Until you've tasted it, this relish may not be top of mind. Once tasted, you won't forget it! I introduced it to my son Ken and his wonderful wife, Julia, last year when they came to visit. I sent them home with a jar. They asked for more. This year, just a week or so back, when again visiting, I sent them home with two jars. And that left me with none. I knew I would be making some very soon, so this was no problem. 


This year's batch
A few days ago, while I had the Finnish Rye Bread rising, I set about making this relish again. My recipe for Hot Pepper Mustard Relish was posted on my website last year. I had made a few changes to the recipe Chris gave me. Still, when looking at the recipe again, I was thinking that not all peppers are created equal. Sometimes banana peppers are long and sometimes not quite so long. How much would the right amount be in cups, I wondered.  This time, while chopping all the peppers, I first weighed them, then cleaned and chopped them and measured the amount. This way there is less guesswork involved.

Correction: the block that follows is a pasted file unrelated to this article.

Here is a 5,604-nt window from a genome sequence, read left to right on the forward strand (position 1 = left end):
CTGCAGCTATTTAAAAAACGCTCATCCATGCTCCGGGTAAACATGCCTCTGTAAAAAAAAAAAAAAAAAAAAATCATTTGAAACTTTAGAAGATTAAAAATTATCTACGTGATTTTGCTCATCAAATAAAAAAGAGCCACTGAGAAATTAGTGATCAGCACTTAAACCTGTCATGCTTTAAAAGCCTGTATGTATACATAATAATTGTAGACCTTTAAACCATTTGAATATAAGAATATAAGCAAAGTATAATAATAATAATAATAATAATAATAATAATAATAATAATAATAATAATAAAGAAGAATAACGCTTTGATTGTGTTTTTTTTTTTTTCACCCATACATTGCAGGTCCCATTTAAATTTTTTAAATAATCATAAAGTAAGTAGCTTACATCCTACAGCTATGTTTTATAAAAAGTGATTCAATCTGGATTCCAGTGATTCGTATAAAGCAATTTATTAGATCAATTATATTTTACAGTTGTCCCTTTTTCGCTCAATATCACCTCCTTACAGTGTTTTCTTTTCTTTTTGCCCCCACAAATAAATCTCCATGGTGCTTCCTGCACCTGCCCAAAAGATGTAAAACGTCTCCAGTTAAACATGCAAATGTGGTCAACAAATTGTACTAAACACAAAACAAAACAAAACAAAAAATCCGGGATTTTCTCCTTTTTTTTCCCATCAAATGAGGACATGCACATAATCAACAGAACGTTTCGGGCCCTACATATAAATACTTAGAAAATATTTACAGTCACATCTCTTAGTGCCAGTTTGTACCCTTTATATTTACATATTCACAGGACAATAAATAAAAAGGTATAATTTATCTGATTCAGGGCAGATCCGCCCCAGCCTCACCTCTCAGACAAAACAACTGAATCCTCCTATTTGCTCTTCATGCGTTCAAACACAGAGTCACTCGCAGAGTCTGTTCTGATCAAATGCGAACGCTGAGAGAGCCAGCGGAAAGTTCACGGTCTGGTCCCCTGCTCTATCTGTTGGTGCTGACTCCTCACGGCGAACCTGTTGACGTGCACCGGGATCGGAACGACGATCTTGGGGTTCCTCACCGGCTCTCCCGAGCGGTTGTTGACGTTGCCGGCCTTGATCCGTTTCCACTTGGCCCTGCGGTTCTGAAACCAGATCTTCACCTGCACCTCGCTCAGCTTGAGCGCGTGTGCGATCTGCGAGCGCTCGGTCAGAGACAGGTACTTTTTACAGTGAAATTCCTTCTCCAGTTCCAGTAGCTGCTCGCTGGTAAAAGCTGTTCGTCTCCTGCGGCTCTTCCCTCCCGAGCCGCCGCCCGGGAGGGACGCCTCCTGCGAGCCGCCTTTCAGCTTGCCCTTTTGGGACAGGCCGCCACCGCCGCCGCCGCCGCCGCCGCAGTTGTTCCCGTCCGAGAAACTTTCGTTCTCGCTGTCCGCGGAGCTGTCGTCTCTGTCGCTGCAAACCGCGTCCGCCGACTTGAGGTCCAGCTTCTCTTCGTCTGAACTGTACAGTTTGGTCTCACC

When beginning work on the recipe, I thought maybe there were more peppers this year than last year, so I altered the amounts of vinegar, sugar and mustard to reflect this. I used about twice the onion, since the onion was large and fresh from the market also. So, a little more of this, a little more of that, and I had a little bit different a recipe than I started with. None of this changed the excellent flavor. This combination of ingredients just cannot be beat.
 

Hot Pepper Mustard Relish II

makes 8 1/2 cups

1 3/4 pound banana peppers
2 1/4 cup white vinegar
2 1/4 cup yellow mustard
2 3/4 cup sugar